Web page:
Watching television, playing video games or sitting in front of a computer-child

old message Storm Screens - Television, video games, and computers Darrell Miller 10/22/05

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Date: October 22, 2005 02:06 PM
Subject: Storm Screens - Television, video games, and computers

Storm Screens

Watching television, playing video games or sitting in front of a computer-children’s “screen time”-has become dangerously excessive. Much like the obesity crisis as a whole, screen time is a far more insidious threat than it may appear. A 1999 study found that the average screen time among 2- to 17-year-olds was nearly 4.5 hours per day; more recent studies report average screen time in excess of six hours per day. Not surprisingly, children who watch over three hours of television a day have been shown to be 50% more likely to be obese than kids who watch for under two hours. Perhaps most troubling, the Centers of Disease Control and Prevention found that 22.6% of children ages 9 to 13 do not participate in any free-time physical activity. Why are children, traditionally known for almost constant motion, content to sit around and do nothing?

Part of the answer may lie in the types of foods America’s underactive children are eating. Examination of overweight children’s diets reveals a shocking dearth of nutrition. Caloric intake may not have changed much over the past 20 years, but the types of calories children consume has changed for the worse, with a heavy emphasis on nutritionally deficient process foods and sugars. A recent study by the National Heart, Lung and Blood Institute (NHLBI) found that approximately one third of the total daily calories eaten by kids in the study came from desserts, snack foods, and pizza.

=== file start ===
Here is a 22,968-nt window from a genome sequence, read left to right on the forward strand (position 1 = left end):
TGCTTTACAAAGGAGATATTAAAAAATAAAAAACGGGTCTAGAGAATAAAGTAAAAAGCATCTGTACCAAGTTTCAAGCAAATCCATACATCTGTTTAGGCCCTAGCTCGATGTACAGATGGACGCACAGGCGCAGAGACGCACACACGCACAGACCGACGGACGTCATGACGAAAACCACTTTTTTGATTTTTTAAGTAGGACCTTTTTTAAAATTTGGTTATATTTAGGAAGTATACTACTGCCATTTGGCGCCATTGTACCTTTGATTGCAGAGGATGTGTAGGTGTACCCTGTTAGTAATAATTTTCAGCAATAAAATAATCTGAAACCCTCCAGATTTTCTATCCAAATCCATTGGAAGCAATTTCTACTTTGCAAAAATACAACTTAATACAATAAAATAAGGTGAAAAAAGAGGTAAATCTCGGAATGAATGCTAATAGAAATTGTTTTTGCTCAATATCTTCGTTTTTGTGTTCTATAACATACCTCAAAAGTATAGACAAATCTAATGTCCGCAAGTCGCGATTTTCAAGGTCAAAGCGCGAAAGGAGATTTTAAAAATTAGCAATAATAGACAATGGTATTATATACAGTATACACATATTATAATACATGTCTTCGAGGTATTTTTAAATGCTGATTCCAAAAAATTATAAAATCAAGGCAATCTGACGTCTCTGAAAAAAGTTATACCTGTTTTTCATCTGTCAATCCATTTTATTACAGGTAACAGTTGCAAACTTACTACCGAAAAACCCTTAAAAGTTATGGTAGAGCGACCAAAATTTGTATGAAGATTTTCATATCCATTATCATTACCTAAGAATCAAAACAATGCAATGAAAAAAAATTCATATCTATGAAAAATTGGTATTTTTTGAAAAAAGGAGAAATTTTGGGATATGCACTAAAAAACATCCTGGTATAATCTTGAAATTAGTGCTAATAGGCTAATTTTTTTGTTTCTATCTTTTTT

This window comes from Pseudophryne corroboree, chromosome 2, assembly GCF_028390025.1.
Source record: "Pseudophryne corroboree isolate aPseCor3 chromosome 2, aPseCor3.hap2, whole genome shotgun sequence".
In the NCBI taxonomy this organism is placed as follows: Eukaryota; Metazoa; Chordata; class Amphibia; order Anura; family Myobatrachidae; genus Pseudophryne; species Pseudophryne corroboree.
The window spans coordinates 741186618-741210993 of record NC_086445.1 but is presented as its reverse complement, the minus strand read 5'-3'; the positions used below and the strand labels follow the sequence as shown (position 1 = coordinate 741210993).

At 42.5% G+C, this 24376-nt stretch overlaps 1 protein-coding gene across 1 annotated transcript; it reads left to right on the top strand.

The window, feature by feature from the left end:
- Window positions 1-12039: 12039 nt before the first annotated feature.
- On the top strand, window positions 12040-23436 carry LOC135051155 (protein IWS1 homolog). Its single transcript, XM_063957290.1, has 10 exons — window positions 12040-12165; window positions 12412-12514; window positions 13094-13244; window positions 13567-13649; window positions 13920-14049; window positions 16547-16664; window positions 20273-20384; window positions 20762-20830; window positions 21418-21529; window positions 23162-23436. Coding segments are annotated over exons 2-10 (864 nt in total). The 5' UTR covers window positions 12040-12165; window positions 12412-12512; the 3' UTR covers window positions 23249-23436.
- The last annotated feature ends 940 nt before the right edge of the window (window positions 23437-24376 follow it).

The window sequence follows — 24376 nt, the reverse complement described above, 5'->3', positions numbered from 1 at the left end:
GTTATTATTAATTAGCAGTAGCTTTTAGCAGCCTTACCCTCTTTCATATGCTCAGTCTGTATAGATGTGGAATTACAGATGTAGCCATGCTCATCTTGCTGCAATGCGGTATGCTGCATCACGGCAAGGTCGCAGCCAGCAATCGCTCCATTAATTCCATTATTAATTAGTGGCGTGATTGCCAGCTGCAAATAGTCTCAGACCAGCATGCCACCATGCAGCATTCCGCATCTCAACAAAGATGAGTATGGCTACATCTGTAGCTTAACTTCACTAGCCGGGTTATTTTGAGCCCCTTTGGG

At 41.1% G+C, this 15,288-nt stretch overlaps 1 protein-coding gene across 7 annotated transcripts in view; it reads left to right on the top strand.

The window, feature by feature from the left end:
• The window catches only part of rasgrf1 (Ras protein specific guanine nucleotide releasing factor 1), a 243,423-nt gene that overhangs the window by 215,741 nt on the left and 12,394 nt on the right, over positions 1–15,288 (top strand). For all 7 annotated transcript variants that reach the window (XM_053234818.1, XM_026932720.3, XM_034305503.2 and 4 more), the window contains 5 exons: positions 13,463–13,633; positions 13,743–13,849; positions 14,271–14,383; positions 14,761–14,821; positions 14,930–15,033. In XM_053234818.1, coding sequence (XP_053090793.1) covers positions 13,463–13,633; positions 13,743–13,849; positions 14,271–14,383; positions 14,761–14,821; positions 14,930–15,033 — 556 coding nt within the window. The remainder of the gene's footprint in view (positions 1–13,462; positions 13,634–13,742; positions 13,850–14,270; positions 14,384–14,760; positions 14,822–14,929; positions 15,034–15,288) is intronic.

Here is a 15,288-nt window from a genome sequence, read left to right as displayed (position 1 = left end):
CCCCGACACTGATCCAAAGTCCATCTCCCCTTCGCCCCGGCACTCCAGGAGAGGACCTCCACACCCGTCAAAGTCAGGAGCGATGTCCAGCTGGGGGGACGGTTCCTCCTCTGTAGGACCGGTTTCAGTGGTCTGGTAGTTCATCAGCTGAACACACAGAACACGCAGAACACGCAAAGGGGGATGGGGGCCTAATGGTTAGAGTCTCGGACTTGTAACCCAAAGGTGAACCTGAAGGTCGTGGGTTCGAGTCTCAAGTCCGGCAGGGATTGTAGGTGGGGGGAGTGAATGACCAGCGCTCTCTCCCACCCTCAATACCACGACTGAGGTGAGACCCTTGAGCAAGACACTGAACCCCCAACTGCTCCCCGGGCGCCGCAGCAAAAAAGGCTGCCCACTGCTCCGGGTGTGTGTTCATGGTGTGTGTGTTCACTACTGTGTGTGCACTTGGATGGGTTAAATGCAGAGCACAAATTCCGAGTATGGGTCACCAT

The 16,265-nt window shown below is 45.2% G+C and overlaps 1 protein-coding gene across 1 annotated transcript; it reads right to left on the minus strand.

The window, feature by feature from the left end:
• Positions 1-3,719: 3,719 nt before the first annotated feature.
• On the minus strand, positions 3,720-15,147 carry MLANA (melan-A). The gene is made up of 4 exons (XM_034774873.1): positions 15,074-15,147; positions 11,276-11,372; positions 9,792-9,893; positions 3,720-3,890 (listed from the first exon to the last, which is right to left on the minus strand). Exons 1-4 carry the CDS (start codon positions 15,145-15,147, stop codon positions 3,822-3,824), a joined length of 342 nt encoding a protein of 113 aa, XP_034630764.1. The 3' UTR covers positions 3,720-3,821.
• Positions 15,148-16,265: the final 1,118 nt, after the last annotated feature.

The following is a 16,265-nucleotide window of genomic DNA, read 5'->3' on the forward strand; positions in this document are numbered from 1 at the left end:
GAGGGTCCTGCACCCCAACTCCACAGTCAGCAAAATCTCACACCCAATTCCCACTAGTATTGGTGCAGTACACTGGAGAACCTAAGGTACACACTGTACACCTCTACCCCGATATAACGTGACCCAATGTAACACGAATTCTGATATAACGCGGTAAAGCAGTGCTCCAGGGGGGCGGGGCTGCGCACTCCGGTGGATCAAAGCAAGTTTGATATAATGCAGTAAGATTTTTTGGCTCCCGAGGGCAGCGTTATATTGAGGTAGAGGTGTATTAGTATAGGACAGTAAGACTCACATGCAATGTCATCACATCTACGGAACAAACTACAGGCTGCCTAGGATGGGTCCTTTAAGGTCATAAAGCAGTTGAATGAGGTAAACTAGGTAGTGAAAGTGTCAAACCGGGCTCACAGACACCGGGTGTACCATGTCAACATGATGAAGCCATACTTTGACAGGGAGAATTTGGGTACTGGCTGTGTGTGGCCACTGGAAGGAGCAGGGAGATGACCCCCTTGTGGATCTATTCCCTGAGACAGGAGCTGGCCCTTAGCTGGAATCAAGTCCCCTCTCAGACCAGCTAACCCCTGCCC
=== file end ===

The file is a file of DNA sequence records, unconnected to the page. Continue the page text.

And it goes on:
A diet dominated by simple carbohydrates sets in motion a perpetual cycle of blood sugar spikes and crashes. The result? Consistently low energy levels and frequent food cravings, punctuated by brief spurts of energy gained fro high-calorie, high-sugar, nutrient-deficient foods.

This type of eating can make children so sluggish that sedentary screen time may be all they wish to pursue. So eating a Double Whopper is a double whammy- the child is not only getting a calorie-laden, non-nutritious meal, he or she is also sapped of the energy needed to burn the calories off.

As fatigue relegates children to couch potatohood, they are bombarded with persuasive commercials that glamorize theses energy-sapping, nutritionally deficient foods. According to a Kaiser Family Foundation study, the number of television commercial viewed by children has doubled since the 1970s, with the majority of those advertisements promoting junk food, candy and sugary cereals.

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